On the Death of Justice Antonin Scalia

Justice Antonin Scalia, perhaps the most controversial figure of the modern Supreme Court, has unexpectedly passed away at age 79. Unfortunately, the political posturing over when and how to replace him began almost immediately following the public announcement of his death. For a lovely tribute to a man whose intellect, influence, and personal relationships deserved a great deal more time and attention than they received, check out what Ruth Bader Ginsburg had to say about her good friend Justice Scalia.

But, inevitably, on to the politics. One major point of contention has been whether there is historical precedent for either nominating and confirming a new justice in an election year (which the Republicans do not wish to do), or delaying a new appointment for nearly a year (which the Democrats do not wish to do). For those who are interested, my husband, Shannon Patrick, who is a data geek and an Excel whiz, has put together a spreadsheet showing relevant dates and gaps over the history of the Supreme Court. If you would like a copy of the Excel document so you can also manipulate the data, please email me.

The facts are these: There are 341 days between Justice Scalia’s death and the day the next president will be sworn in. She or he will not be able to appoint a new justice immediately, so there would be at least a few more days or weeks before a new justice could take office. According to Shannon’s data, there has been only one vacancy of that length in the last 150 years, when Justice Harry Blackmun was appointed following a 391-day vacancy. Before that, there was the 1862, mid-Civil War appointment of Justice David Davis, which filled a seat following a vacancy of 589 days (this happened to be the third-longest Supreme Court vacancy ever). The trend (PDF) since transportation has evolved beyond horse, buggy, and dirt roads, has been for appointments to take a shorter and shorter period of time. If you omit the outliers, the trend (PDF) becomes even more clear. The longest vacancies in the modern era have come about as a result of failed nominations (Robert Bork prior to Justice Kennedy, with a 237-day vacancy, and both G. Harrold Carswell and Clement Haynsworth prior to Justice Blackmun, with the 391-day vacancy).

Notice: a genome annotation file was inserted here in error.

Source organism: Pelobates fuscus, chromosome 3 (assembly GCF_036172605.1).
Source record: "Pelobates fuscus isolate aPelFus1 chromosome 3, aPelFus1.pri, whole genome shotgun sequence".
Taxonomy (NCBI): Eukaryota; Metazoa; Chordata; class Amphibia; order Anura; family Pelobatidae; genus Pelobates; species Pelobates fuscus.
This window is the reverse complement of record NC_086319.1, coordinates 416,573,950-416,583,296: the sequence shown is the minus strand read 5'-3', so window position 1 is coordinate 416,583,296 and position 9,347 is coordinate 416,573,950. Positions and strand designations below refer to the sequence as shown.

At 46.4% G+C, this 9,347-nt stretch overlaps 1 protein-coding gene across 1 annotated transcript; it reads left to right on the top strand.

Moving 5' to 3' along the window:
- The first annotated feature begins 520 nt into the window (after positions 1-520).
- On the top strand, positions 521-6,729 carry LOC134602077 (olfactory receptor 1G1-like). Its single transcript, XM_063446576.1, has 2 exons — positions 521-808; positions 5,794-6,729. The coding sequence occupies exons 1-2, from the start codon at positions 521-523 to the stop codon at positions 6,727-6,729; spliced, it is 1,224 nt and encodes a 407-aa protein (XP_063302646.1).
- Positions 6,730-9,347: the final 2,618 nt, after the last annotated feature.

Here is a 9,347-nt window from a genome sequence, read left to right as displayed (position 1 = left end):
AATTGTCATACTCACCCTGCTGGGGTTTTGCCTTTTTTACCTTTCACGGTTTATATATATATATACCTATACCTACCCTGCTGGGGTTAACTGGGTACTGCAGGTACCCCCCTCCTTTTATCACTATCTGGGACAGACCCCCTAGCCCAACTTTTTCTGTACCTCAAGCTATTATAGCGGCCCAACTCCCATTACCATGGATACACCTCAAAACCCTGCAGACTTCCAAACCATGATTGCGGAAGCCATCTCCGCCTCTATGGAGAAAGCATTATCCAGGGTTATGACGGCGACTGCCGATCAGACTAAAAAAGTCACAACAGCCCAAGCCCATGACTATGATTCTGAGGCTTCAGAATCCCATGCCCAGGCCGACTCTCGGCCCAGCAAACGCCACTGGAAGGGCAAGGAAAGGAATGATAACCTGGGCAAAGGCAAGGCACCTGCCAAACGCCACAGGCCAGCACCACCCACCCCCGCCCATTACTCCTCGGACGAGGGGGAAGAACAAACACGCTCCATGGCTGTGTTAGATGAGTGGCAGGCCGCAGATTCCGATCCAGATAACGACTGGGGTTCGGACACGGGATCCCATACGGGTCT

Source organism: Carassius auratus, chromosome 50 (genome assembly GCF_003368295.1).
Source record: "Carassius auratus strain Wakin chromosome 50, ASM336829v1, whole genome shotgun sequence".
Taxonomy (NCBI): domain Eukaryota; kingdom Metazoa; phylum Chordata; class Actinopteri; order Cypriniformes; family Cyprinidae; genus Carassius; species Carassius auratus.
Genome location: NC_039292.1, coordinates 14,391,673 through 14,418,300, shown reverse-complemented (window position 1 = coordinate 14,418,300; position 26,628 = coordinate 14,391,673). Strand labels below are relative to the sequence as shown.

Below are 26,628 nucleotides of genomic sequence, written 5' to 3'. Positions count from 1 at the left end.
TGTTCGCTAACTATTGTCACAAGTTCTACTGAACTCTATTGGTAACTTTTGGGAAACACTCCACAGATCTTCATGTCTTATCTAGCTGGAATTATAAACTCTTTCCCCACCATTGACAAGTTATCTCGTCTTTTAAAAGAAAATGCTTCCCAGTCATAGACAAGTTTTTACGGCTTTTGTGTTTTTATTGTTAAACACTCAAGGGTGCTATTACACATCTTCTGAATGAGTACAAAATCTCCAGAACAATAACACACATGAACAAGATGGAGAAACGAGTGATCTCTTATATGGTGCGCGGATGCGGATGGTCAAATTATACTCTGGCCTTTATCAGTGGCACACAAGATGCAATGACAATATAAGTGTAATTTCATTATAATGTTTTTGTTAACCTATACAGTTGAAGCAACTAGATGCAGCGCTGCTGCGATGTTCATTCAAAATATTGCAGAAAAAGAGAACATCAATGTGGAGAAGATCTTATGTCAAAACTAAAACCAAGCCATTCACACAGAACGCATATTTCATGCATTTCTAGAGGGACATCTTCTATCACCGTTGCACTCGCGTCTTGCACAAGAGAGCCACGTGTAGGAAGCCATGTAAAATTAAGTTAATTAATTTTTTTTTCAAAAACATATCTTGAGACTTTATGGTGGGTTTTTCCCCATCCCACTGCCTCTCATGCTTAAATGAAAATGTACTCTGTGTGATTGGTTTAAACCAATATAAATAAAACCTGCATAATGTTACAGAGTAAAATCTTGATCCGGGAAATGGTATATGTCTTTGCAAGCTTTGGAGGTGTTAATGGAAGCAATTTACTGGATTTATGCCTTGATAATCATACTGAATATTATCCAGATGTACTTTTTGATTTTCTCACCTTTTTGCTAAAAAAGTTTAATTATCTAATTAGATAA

We all know that there are some fairly major political elements at play here. Justice Scalia considered himself an originalist: that is, he believed that the Constitution should be interpreted the way it was meant by the men who wrote it, at the time that they wrote it. He usually, but not always, agreed with his fellow Republican-appointed justices, particularly in the politically controversial cases that garner the most attention in the news: political money, same-sex rights, abortion, presidential elections.